Are you having trouble finding staff for your dental practice? You’re not alone.

We’re in strange times with the labor market. Wages have gone way up and there are record numbers of job openings.

So not only is it more expensive to hire, but you’re also competing with many other healthcare practices, as well as, large companies and big-box retailers that are just as desperate to hire as you are.

In a blog post a couple of weeks ago, What’s Going On With the Labor & Staffing Market?, our COO, Jeff Blumberg, proposed an interesting idea: Since you already must pay higher wages, then instead of hiring two entry-level positions, consider hiring one stellar employee with a great record of experience at a significantly higher pay rate. One stellar employee that knows what they’re doing can be more productive, and despite paying the one employee much more, it’s still less costly than two employees.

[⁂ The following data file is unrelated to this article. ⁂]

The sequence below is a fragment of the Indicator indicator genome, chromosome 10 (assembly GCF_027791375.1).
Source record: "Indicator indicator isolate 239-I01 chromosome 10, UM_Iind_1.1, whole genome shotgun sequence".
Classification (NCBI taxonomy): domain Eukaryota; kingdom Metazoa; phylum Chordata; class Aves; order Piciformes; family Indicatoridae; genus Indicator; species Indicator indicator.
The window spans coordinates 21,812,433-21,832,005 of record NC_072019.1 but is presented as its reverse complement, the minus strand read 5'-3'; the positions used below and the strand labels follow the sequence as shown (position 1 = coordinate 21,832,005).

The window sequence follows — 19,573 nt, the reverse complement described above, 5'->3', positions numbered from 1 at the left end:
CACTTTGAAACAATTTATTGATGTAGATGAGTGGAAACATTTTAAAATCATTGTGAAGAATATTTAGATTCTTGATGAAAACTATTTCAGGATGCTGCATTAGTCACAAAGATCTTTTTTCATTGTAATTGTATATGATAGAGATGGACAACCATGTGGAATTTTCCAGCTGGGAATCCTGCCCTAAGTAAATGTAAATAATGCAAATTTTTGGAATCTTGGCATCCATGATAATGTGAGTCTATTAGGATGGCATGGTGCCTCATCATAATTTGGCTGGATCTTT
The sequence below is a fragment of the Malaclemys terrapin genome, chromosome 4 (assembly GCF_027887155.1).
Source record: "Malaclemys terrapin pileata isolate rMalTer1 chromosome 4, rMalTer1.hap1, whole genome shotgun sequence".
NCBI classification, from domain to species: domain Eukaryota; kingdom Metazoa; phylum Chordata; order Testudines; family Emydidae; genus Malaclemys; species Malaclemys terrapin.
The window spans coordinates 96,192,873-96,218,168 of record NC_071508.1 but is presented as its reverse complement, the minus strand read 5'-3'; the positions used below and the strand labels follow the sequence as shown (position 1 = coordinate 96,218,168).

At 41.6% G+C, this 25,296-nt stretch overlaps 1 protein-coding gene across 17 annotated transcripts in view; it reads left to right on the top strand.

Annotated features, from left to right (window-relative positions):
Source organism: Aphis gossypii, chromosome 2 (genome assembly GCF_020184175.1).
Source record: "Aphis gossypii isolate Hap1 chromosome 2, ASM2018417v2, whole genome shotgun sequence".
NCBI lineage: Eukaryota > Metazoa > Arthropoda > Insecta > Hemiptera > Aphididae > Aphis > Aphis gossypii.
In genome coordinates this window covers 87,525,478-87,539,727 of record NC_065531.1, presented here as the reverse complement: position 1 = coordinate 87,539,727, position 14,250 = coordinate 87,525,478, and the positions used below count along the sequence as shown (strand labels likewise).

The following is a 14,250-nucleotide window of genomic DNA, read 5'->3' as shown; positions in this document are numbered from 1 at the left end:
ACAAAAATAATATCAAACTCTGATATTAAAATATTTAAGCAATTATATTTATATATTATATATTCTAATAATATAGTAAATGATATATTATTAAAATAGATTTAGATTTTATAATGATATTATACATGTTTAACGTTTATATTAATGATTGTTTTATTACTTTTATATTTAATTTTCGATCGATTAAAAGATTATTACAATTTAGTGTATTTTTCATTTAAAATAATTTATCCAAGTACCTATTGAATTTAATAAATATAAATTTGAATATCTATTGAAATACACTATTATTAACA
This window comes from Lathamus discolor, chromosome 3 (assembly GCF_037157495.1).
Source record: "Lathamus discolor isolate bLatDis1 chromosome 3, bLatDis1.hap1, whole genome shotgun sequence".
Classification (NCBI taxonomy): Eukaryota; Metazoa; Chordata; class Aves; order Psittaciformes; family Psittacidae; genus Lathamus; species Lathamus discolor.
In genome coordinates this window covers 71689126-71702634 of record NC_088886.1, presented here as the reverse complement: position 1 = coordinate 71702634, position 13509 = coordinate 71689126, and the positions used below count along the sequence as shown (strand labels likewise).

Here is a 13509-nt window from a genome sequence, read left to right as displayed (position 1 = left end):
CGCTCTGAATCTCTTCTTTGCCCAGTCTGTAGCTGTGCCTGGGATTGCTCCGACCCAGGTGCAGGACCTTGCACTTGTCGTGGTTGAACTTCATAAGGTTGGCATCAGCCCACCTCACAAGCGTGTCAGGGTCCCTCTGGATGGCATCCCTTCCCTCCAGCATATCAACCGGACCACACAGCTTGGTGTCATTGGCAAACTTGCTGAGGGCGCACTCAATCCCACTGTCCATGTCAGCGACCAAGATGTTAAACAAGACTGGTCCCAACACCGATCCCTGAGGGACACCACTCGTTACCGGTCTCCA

I love this idea, especially if you have good systems and training in your office that enables them to be super-efficient and productive.

But in this blog post, I want to discuss the flip side of the coin.

What if you really need to fill a position, and you haven’t had any luck finding a superstar candidate with years of experience running a highly successful practice?

And beyond that, what if you’re having difficulty finding employees with any relevant dental experience at all?

You may consider opening up your search to include candidates without any prior dental or healthcare experience.

Prior dental experience—it can be a double-edged sword